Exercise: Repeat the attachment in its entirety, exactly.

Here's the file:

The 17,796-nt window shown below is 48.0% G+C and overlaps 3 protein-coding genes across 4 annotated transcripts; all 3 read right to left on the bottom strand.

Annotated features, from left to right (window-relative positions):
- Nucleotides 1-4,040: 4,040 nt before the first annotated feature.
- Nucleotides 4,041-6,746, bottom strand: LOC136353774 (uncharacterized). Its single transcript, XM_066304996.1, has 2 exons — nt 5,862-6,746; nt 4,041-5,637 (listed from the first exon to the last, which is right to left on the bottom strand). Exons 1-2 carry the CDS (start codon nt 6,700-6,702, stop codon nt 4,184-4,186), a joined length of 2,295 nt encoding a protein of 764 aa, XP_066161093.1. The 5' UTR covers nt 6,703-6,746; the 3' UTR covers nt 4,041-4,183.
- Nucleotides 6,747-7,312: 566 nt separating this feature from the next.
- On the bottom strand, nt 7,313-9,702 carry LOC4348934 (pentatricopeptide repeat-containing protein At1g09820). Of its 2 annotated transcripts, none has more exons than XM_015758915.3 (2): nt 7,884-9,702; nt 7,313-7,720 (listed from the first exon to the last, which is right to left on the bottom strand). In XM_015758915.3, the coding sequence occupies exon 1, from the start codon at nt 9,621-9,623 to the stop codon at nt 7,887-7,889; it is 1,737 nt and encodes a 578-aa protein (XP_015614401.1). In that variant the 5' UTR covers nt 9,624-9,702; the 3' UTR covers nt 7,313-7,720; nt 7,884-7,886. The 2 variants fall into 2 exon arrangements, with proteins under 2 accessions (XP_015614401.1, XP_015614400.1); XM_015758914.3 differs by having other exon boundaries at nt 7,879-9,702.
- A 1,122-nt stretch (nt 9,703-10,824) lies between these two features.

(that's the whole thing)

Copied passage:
The 17,796-nt window shown below is 48.0% G+C and overlaps 3 protein-coding genes across 4 annotated transcripts; all 3 read right to left on the bottom strand.

Annotated features, from left to right (window-relative positions):
- Nucleotides 1-4,040: 4,040 nt before the first annotated feature.
- Nucleotides 4,041-6,746, bottom strand: LOC136353774 (uncharacterized). Its single transcript, XM_066304996.1, has 2 exons — nt 5,862-6,746; nt 4,041-5,637 (listed from the first exon to the last, which is right to left on the bottom strand). Exons 1-2 carry the CDS (start codon nt 6,700-6,702, stop codon nt 4,184-4,186), a joined length of 2,295 nt encoding a protein of 764 aa, XP_066161093.1. The 5' UTR covers nt 6,703-6,746; the 3' UTR covers nt 4,041-4,183.
- Nucleotides 6,747-7,312: 566 nt separating this feature from the next.
- On the bottom strand, nt 7,313-9,702 carry LOC4348934 (pentatricopeptide repeat-containing protein At1g09820). Of its 2 annotated transcripts, none has more exons than XM_015758915.3 (2): nt 7,884-9,702; nt 7,313-7,720 (listed from the first exon to the last, which is right to left on the bottom strand). In XM_015758915.3, the coding sequence occupies exon 1, from the start codon at nt 9,621-9,623 to the stop codon at nt 7,887-7,889; it is 1,737 nt and encodes a 578-aa protein (XP_015614401.1). In that variant the 5' UTR covers nt 9,624-9,702; the 3' UTR covers nt 7,313-7,720; nt 7,884-7,886. The 2 variants fall into 2 exon arrangements, with proteins under 2 accessions (XP_015614401.1, XP_015614400.1); XM_015758914.3 differs by having other exon boundaries at nt 7,879-9,702.
- A 1,122-nt stretch (nt 9,703-10,824) lies between these two features.